According to early outlines of various Republican plans, the party will push for—wait for it—tax cuts skewed to the very rich along with deep cuts in corporate taxes. Trump wants the corporate tax rate to go from a nominal rate of 35 percent to 15 percent.

The Republican sales pitch invokes notions of magical tax-cut created growth, competitiveness, and other fantasies that will supposedly “cover” the cost of the tax cuts—or not.

The Trump administration has at times floated plans that would simply enact deficit-financed tax cuts for 10 or even 20 years, which would in turn put tremendous pressure on safety-net programs.

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Democrats Are Finally Waking Up

Robert Borosage

Robert Borosage Co-Director, Campaign for America's Future

Congressional Democrats rolled out an economic agenda for the 2018 elections this week, and despite its bland title, “A Better Deal: Better Jobs, Better Wages, Better Future,” the overview document and agenda reflect the growing strength and influence of the populist movement in the Democratic Party.

At the same time, Our Revolution, the group growing out of the Bernie Sanders 2016 presidential campaign, the National Nurses Union, Fight for 15, People’s Action and others launched the “Summer of Progress,” an activist push to get at least half of the Democratic House members to endorse the “People’s Platform.” The contrast between the two documents reveals why the activist push is needed.

Both the People’s Platform and the Better Deal agenda are designed to offer a small number of bold, clear reforms to put before voters. The Better Deal agenda is focused on the economy; the People’s Platform includes broader issues.

Both documents are grounded in the populist analysis of Elizabeth Warren and Bernie Sanders.  The Better Deal argues that Americans “believe the rules of the economy are rigged against them” by “special interests, lobbyists and large corporations In the last two elections. Both argue that Democrats must be clearer about what they are for.

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Donald Trump Is Waging a War on Workers

Robert Borosage

Robert Borosage Co-Director, Campaign for America's Future

Donald Trump has ginned up a continuous din in his first four months as president, with each outrage or grotesquerie immediately followed by another.

Amid the furors, it is easy to lose track of the key standard by which Trump will be judged by his key voters: his oft-repeated campaign pledge that “the American worker will finally have a president who will protect them and fight for them.” 

These pledges have continued since Trump became president. He told the Conservative Political Action Conference that “the forgotten men and women of America will be forgotten no longer.”

In the flood of reviews of Trump’s first 100 days, which focused heavily on his scandals and gaffes, few noted that he failed on this measure.

The working people who were crucial to Trump’s victory may not be impressed by more evidence that he’s a scoundrel. Most of them considered him a scoundrel when they voted for him. Their hope was that he might be their scoundrel, in contrast to the “corrupted politicians” and “failed political elite” that he railed against.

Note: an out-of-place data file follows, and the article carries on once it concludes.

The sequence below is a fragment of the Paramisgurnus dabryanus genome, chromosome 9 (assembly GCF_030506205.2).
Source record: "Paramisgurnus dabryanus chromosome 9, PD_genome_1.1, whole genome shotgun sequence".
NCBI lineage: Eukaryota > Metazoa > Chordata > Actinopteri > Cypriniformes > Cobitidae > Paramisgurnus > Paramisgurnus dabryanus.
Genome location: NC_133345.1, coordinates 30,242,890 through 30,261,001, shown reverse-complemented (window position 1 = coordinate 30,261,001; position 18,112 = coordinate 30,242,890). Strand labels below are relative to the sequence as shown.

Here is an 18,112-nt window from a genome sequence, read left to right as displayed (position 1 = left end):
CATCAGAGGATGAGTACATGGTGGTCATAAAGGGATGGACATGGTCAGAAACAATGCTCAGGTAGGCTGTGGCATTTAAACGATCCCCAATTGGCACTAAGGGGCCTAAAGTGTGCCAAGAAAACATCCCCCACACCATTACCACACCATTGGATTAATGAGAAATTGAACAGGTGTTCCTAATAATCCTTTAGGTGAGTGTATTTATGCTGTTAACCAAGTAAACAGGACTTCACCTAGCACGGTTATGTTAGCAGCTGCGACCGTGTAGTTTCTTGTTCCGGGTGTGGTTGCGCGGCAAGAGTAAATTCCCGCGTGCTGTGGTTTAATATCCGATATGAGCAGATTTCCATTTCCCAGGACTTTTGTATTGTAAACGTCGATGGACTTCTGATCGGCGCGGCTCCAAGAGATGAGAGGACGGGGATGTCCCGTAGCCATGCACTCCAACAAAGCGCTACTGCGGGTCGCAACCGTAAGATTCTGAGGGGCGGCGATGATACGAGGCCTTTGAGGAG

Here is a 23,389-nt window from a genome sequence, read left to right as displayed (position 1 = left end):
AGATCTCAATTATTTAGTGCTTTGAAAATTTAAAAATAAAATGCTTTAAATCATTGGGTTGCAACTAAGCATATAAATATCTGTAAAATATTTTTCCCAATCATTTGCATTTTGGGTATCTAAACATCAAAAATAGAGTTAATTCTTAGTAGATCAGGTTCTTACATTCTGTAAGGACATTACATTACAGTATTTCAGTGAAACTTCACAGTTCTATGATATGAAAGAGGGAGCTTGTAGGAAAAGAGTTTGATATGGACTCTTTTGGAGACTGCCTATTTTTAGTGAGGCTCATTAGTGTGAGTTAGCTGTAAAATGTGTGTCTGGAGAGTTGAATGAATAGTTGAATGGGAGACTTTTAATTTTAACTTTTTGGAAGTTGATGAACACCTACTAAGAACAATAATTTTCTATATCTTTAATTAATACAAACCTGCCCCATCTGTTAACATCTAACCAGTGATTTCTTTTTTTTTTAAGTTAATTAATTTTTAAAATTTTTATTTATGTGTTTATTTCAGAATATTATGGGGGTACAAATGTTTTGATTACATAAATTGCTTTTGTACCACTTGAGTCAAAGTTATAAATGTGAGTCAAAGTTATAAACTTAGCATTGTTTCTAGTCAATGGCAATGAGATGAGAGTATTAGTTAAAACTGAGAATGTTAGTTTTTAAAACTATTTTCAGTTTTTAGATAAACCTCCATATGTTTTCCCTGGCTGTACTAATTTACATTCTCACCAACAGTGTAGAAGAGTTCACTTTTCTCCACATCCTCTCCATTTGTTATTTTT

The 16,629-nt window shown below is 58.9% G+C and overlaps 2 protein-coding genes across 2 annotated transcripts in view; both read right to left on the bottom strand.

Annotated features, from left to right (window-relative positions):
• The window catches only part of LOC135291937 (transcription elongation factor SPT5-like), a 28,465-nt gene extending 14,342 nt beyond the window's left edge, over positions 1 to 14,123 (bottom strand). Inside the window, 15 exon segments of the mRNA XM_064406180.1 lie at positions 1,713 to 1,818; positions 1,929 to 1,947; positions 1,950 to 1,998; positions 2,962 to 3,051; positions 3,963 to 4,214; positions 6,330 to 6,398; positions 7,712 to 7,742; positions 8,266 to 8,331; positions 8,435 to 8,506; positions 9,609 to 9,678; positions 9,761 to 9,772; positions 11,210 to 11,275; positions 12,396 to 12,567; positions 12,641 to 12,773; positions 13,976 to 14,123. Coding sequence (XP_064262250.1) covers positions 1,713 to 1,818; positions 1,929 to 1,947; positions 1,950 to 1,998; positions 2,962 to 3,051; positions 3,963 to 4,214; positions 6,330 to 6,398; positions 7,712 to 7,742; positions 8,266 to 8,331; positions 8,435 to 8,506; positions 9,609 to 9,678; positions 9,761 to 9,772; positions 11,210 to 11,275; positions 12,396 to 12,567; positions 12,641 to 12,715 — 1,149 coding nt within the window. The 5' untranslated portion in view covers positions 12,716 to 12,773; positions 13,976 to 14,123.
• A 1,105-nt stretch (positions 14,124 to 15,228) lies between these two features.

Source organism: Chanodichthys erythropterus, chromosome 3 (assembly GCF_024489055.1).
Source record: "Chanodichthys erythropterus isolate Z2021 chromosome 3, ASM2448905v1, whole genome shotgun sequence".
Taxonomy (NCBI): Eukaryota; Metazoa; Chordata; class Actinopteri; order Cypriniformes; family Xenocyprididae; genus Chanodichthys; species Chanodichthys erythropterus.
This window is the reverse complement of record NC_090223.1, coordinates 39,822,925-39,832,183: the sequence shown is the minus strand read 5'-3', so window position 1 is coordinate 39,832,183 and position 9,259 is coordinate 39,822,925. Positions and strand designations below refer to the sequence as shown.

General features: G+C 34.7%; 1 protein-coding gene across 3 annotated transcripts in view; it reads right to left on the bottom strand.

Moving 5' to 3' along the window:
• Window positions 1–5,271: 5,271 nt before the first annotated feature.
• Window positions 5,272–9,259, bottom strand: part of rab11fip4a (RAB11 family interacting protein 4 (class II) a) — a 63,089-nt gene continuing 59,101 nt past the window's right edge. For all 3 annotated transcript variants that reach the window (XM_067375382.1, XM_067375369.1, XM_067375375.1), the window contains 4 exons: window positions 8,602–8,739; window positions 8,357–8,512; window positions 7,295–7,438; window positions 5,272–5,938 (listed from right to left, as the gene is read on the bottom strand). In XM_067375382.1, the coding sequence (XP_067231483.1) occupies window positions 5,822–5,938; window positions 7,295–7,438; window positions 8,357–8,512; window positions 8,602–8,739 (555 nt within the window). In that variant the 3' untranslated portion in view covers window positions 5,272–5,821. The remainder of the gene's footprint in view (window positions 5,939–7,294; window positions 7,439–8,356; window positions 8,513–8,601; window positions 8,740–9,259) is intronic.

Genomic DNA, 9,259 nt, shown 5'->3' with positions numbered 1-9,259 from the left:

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Union Matters

Get to Know AFL-CIO's Affiliates: National Association of Letter Carriers

From the AFL-CIO

Next up in our series that takes a deeper look at each of our affiliates is the National Association of Letter Carriers.

Name of Union: National Association of Letter Carriers (NALC)

Mission: To unite fraternally all city letter carriers employed by the U.S. Postal Service for their mutual benefit; to obtain and secure rights as employees of the USPS and to strive at all times to promote the safety and the welfare of every member; to strive for the constant improvement of the Postal Service; and for other purposes. NALC is a single-craft union and is the sole collective-bargaining agent for city letter carriers.

Current Leadership of Union: Fredric V. Rolando serves as president of NALC, after being sworn in as the union's 18th president in 2009. Rolando began his career as a letter carrier in 1978 in South Miami before moving to Sarasota in 1984. He was elected president of Branch 2148 in 1988 and served in that role until 1999. In the ensuing years, he worked in various roles for NALC before winning his election as a national officer in 2002, when he was elected director of city delivery. In 2006, he won election as executive vice president. Rolando was re-elected as NALC president in 2010, 2014 and 2018.

Brian Renfroe serves as executive vice president, Lew Drass as vice president, Nicole Rhine as secretary-treasurer, Paul Barner as assistant secretary-treasurer, Christopher Jackson as director of city delivery, Manuel L. Peralta Jr. as director of safety and health, Dan Toth as director of retired members, Stephanie Stewart as director of the Health Benefit Plan and James W. “Jim” Yates as director of life insurance.

Number of Members: 291,000 active and retired letter carriers.

Members Work As: City letter carriers.

Industries Represented: The United States Postal Service.

History: In 1794, the first letter carriers were appointed by Congress as the implementation of the new U.S. Constitution was being put into effect. By the time of the Civil War, free delivery of city mail was established and letter carriers successfully concluded a campaign for the eight-hour workday in 1888. The next year, letter carriers came together in Milwaukee and the National Association of Letter Carriers was formed.

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There is Dignity in All Work

There is Dignity in All Work